“The only friends who want to stay [in Lebanon] are political supporters who benefit from the corruption,” said Mr Awwad. “They have their wasta and they are doing fine here. Other friends are just like me. They have no one. They only have their wish to go.”

According to the Arab Youth Survey, 82 per cent of young Lebanese support the protests that call for the end of sectarianism in their country. But today, as poverty and unemployment increase, tensions between Lebanon's many religious groups are rising.

Like roughly one third of the population, Mr Awwad is a Shiite Muslim. The main Shiite representative in Lebanon, Hezbollah leader Hassan Nasrallah, accused protesters of being infiltrated by “foreign embassies” and asked his followers to stop protesting.

But Mr Awwad is not a supporter of the party, which also operates a powerful militia. “I participated in the revolution every day until the last day,” he said.

Rawad Taha, 21, believes that change is yet to come. The young journalist will be moving to Dubai in the coming days for a new job but hopes to be back soon to continue his political activism.

“I want to try to still be involved as much as possible. I’m not bailing out on the country,” he told The National while sitting in a cafe in Beirut. “If I got paid half of what I’ll get in Dubai, I’d stay here.”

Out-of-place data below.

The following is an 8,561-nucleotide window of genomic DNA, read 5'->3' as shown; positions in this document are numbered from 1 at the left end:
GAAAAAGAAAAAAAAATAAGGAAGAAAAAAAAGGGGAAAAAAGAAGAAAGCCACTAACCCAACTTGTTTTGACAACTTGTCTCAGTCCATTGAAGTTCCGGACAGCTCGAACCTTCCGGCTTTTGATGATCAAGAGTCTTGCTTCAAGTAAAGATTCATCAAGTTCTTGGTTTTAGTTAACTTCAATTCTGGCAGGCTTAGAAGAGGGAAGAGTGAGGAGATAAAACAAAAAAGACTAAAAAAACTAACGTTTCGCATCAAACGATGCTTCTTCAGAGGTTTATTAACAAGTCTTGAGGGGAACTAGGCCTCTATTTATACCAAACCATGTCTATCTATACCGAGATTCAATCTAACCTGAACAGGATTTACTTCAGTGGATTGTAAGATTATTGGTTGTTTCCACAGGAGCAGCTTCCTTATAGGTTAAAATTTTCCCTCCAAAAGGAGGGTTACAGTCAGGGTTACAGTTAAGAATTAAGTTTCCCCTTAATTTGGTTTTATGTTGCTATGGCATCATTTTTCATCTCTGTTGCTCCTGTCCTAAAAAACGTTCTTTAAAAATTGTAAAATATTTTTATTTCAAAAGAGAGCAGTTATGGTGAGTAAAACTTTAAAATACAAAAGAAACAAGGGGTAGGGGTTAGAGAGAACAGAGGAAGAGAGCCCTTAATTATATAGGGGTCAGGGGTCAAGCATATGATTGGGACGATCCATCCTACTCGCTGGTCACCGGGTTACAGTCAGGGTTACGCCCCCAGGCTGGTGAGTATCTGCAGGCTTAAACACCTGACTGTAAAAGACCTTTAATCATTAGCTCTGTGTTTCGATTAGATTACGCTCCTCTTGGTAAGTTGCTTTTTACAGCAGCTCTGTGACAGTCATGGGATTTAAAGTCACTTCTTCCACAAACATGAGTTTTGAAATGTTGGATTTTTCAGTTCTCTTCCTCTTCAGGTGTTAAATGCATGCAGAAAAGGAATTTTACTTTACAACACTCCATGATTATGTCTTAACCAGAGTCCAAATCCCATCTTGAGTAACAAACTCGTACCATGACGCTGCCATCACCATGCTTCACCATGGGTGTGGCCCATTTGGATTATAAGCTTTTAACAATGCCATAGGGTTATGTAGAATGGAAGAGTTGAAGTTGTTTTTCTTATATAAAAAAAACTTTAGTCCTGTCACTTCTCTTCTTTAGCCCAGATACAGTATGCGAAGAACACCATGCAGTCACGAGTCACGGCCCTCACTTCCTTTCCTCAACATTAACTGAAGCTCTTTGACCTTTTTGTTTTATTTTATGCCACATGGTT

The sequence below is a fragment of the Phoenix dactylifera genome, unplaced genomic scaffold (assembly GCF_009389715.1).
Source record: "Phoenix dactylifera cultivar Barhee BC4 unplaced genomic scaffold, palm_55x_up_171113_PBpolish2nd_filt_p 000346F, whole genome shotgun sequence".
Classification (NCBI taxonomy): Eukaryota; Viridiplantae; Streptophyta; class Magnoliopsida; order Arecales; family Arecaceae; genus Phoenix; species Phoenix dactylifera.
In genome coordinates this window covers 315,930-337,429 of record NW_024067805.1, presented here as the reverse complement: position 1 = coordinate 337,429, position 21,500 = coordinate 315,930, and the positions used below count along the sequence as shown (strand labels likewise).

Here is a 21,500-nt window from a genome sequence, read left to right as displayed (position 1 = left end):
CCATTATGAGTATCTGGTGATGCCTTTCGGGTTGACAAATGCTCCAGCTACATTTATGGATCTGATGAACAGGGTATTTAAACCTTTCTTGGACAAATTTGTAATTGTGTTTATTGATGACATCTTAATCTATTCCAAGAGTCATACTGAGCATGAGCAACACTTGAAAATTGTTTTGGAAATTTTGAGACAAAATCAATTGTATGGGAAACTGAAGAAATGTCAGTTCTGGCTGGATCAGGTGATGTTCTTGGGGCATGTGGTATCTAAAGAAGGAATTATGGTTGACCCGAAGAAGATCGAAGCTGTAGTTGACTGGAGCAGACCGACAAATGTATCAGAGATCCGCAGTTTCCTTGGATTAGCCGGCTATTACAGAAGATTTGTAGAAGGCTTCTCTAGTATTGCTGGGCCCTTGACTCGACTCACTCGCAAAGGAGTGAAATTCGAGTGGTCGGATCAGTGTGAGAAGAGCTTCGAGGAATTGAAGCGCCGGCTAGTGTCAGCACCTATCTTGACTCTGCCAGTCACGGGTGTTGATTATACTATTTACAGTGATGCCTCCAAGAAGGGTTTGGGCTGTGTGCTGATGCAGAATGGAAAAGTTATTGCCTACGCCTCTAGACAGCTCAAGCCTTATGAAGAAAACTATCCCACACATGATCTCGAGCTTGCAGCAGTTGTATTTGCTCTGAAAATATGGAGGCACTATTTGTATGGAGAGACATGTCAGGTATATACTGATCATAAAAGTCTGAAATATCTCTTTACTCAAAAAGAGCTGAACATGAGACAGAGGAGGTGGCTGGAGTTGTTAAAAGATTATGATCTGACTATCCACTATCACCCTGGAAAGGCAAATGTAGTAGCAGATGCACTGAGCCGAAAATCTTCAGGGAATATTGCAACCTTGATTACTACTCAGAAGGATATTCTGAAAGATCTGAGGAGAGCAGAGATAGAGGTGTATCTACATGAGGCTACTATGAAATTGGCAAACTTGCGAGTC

Mr Taha stopped working at a local TV station five months ago when his monthly salary, that was worth $1,000, dropped to $200. Since then, he has dedicated most of his time to social and political work with civil society groups that emerged with last year's protests.

“A lot of people thought that October 17 was a moment of change, and the disappointment that came after the revolution led them to leave,” he said. “But this establishment won’t collapse in two weeks. You’re not toppling one dictator, you’re toppling six. So it’s harder. They’re against each other and they protect each other at the same time.”

Mr Taha was referring to Lebanon’s six main political leaders, who also represent religious groups: Christian President Michel Aoun and his rival Samir Geagea, Shiite Muslim leader Hassan Nasrallah and his ally Parliament Speaker Nabih Berri, Sunni Muslim leader and former Prime Minister Saad Hariri and Druze representative Walid Joumblatt.

Four out of six are former warlords that rose to power during Lebanon’s 1975-1990 civil war.

Mr Taha was able to take time off work because his parents send him a monthly allowance from overseas in cash dollars, which can be easily be changed on the black market for a rate that is more than 80 per cent higher than the official one. “Having access to fresh dollars means that I’m not in crisis,” he said. In August, inflation hit 120 per cent.

As he spoke, an elderly man wearing tattered clothes walked through the cafe, interrupting Mr Taha.

“One thousand Lira, please,” he pleaded. Mr Taha hesitated, reaching for his wallet, but a waiter gently pushed the man out.

“This is the first time I see a beggar here,” he said, visibly shaken. “You try to help as much as possible, but you also have to keep going.

"The whole situation makes you feel guilty about being privileged.”

Updated: October 6, 2020 11:39 AM